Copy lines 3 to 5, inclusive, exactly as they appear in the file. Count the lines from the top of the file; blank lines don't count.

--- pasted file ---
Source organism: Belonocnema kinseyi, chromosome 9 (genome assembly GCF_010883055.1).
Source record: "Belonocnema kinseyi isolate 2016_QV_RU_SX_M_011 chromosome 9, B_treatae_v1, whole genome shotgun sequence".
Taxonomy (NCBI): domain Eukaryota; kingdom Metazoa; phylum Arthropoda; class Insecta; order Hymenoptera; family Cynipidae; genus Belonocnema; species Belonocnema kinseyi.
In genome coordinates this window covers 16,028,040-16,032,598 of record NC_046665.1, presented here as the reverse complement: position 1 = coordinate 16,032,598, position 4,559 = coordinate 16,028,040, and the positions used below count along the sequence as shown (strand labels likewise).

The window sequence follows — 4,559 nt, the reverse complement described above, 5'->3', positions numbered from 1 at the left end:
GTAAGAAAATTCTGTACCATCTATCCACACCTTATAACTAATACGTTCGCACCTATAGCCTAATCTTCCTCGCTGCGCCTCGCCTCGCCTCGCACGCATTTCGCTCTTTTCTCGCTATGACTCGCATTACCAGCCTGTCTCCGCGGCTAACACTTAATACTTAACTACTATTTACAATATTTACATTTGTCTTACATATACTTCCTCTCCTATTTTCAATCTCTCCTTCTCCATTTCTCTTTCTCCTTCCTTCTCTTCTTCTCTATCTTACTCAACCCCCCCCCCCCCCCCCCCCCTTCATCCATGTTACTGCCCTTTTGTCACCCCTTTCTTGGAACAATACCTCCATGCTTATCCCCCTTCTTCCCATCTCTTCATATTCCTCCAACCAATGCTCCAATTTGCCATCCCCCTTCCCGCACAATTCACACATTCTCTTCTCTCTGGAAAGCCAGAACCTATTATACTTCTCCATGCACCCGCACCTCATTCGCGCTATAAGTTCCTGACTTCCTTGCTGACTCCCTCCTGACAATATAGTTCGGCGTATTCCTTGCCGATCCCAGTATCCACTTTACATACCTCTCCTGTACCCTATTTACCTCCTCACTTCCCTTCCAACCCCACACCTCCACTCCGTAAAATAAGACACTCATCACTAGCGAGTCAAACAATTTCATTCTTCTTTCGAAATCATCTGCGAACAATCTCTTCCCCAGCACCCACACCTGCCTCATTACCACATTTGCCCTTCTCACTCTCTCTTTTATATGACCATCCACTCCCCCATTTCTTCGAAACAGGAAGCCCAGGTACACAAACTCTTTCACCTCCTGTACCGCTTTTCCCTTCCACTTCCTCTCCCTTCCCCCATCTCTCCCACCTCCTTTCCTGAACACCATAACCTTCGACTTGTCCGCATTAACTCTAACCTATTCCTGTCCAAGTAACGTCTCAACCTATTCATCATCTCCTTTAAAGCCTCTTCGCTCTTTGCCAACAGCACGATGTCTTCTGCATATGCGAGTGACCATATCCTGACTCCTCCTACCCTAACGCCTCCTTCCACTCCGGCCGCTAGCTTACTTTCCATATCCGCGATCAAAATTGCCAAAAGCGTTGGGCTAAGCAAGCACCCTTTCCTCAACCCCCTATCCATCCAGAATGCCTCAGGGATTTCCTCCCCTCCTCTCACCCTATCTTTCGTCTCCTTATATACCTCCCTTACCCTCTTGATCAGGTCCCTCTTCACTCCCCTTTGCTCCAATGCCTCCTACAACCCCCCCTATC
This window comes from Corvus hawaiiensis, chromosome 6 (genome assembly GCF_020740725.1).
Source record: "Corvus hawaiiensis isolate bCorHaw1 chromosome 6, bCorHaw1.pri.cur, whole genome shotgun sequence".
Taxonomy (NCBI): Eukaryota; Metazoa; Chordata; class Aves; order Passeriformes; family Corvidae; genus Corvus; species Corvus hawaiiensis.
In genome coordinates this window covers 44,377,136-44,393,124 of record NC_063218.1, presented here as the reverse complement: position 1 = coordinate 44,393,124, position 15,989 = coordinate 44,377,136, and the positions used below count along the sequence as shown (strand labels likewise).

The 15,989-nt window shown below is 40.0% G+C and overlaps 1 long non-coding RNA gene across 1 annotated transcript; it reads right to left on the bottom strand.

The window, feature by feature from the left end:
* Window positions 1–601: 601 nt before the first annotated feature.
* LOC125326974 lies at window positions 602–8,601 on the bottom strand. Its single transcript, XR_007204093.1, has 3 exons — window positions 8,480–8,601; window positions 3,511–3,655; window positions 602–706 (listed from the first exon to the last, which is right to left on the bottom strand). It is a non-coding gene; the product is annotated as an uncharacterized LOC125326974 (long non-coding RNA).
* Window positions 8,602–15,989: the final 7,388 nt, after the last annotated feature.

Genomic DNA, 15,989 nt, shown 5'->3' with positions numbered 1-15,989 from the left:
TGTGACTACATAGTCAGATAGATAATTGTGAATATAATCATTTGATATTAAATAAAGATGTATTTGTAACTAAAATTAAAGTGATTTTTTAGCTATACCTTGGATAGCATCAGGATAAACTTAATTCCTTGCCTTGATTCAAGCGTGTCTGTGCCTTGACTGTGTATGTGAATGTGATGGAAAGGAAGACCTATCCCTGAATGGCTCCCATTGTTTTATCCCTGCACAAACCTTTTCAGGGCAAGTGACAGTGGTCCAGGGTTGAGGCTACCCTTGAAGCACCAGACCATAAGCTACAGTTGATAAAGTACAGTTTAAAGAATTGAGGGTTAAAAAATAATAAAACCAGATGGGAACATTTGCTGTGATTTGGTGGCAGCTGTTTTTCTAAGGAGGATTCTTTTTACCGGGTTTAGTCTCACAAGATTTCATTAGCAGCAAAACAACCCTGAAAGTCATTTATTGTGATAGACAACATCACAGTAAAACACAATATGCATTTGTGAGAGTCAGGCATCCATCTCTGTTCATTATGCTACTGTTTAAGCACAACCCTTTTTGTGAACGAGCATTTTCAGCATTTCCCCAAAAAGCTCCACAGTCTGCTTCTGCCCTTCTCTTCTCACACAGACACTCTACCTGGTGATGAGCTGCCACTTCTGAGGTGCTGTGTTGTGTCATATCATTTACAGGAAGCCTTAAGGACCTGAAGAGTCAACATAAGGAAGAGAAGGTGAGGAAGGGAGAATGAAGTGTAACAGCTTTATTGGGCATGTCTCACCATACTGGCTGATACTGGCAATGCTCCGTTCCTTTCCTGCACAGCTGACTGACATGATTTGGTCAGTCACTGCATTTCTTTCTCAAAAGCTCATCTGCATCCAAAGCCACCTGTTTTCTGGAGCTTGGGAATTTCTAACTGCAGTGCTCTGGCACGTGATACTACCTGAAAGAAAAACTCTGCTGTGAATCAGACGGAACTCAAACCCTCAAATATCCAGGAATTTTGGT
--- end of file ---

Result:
Taxonomy (NCBI): domain Eukaryota; kingdom Metazoa; phylum Arthropoda; class Insecta; order Hymenoptera; family Cynipidae; genus Belonocnema; species Belonocnema kinseyi.
In genome coordinates this window covers 16,028,040-16,032,598 of record NC_046665.1, presented here as the reverse complement: position 1 = coordinate 16,032,598, position 4,559 = coordinate 16,028,040, and the positions used below count along the sequence as shown (strand labels likewise).

The window sequence follows — 4,559 nt, the reverse complement described above, 5'->3', positions numbered from 1 at the left end: